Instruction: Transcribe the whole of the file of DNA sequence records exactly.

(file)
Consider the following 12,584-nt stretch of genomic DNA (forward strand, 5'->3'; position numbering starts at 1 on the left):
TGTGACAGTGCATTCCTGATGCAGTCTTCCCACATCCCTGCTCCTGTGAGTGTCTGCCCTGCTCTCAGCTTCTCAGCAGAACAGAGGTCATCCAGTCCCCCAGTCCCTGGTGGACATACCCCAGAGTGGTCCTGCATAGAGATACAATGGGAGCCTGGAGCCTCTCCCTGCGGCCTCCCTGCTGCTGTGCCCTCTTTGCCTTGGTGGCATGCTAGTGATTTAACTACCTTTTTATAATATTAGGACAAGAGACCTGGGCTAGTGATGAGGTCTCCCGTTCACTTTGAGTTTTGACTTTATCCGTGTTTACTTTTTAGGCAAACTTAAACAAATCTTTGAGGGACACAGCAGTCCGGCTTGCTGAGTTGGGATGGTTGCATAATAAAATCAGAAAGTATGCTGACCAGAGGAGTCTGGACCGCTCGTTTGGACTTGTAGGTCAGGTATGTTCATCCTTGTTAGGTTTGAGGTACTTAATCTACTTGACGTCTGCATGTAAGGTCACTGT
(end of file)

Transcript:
Consider the following 12,584-nt stretch of genomic DNA (forward strand, 5'->3'; position numbering starts at 1 on the left):
TGTGACAGTGCATTCCTGATGCAGTCTTCCCACATCCCTGCTCCTGTGAGTGTCTGCCCTGCTCTCAGCTTCTCAGCAGAACAGAGGTCATCCAGTCCCCCAGTCCCTGGTGGACATACCCCAGAGTGGTCCTGCATAGAGATACAATGGGAGCCTGGAGCCTCTCCCTGCGGCCTCCCTGCTGCTGTGCCCTCTTTGCCTTGGTGGCATGCTAGTGATTTAACTACCTTTTTATAATATTAGGACAAGAGACCTGGGCTAGTGATGAGGTCTCCCGTTCACTTTGAGTTTTGACTTTATCCGTGTTTACTTTTTAGGCAAACTTAAACAAATCTTTGAGGGACACAGCAGTCCGGCTTGCTGAGTTGGGATGGTTGCATAATAAAATCAGAAAGTATGCTGACCAGAGGAGTCTGGACCGCTCGTTTGGACTTGTAGGTCAGGTATGTTCATCCTTGTTAGGTTTGAGGTACTTAATCTACTTGACGTCTGCATGTAAGGTCACTGT